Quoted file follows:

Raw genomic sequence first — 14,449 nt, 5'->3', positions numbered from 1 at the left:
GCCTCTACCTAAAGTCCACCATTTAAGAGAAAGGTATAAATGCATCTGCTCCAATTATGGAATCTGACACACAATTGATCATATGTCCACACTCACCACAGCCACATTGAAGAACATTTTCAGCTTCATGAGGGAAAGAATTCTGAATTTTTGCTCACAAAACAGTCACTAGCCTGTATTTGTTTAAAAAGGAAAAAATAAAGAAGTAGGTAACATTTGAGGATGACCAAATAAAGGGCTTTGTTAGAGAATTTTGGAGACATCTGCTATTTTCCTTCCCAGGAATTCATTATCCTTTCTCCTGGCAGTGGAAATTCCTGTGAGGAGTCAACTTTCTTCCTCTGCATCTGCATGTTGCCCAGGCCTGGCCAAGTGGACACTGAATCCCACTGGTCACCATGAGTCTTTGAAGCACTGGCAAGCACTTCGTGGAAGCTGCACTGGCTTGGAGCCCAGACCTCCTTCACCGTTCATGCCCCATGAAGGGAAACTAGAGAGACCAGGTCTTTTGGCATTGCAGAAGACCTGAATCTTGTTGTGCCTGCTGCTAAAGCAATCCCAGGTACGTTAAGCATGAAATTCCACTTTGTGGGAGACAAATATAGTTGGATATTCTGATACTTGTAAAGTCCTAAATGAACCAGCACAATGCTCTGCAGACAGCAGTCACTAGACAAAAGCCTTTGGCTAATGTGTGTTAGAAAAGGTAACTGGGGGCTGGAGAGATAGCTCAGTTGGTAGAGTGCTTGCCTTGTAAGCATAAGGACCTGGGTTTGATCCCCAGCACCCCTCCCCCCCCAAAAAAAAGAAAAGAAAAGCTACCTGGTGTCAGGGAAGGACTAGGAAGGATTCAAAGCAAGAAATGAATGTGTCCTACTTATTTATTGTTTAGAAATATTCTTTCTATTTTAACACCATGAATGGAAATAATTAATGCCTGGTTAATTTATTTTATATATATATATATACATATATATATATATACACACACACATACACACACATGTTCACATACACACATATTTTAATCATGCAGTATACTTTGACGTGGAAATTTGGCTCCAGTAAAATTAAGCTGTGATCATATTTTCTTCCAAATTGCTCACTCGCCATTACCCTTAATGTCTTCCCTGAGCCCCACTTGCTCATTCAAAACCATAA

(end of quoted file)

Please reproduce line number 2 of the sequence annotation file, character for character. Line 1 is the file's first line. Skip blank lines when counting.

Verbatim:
GCCTCTACCTAAAGTCCACCATTTAAGAGAAAGGTATAAATGCATCTGCTCCAATTATGGAATCTGACACACAATTGATCATATGTCCACACTCACCACAGCCACATTGAAGAACATTTTCAGCTTCATGAGGGAAAGAATTCTGAATTTTTGCTCACAAAACAGTCACTAGCCTGTATTTGTTTAAAAAGGAAAAAATAAAGAAGTAGGTAACATTTGAGGATGACCAAATAAAGGGCTTTGTTAGAGAATTTTGGAGACATCTGCTATTTTCCTTCCCAGGAATTCATTATCCTTTCTCCTGGCAGTGGAAATTCCTGTGAGGAGTCAACTTTCTTCCTCTGCATCTGCATGTTGCCCAGGCCTGGCCAAGTGGACACTGAATCCCACTGGTCACCATGAGTCTTTGAAGCACTGGCAAGCACTTCGTGGAAGCTGCACTGGCTTGGAGCCCAGACCTCCTTCACCGTTCATGCCCCATGAAGGGAAACTAGAGAGACCAGGTCTTTTGGCATTGCAGAAGACCTGAATCTTGTTGTGCCTGCTGCTAAAGCAATCCCAGGTACGTTAAGCATGAAATTCCACTTTGTGGGAGACAAATATAGTTGGATATTCTGATACTTGTAAAGTCCTAAATGAACCAGCACAATGCTCTGCAGACAGCAGTCACTAGACAAAAGCCTTTGGCTAATGTGTGTTAGAAAAGGTAACTGGGGGCTGGAGAGATAGCTCAGTTGGTAGAGTGCTTGCCTTGTAAGCATAAGGACCTGGGTTTGATCCCCAGCACCCCTCCCCCCCCAAAAAAAAGAAAAGAAAAGCTACCTGGTGTCAGGGAAGGACTAGGAAGGATTCAAAGCAAGAAATGAATGTGTCCTACTTATTTATTGTTTAGAAATATTCTTTCTATTTTAACACCATGAATGGAAATAATTAATGCCTGGTTAATTTATTTTATATATATATATATACATATATATATATATACACACACACATACACACACATGTTCACATACACACATATTTTAATCATGCAGTATACTTTGACGTGGAAATTTGGCTCCAGTAAAATTAAGCTGTGATCATATTTTCTTCCAAATTGCTCACTCGCCATTACCCTTAATGTCTTCCCTGAGCCCCACTTGCTCATTCAAAACCATAA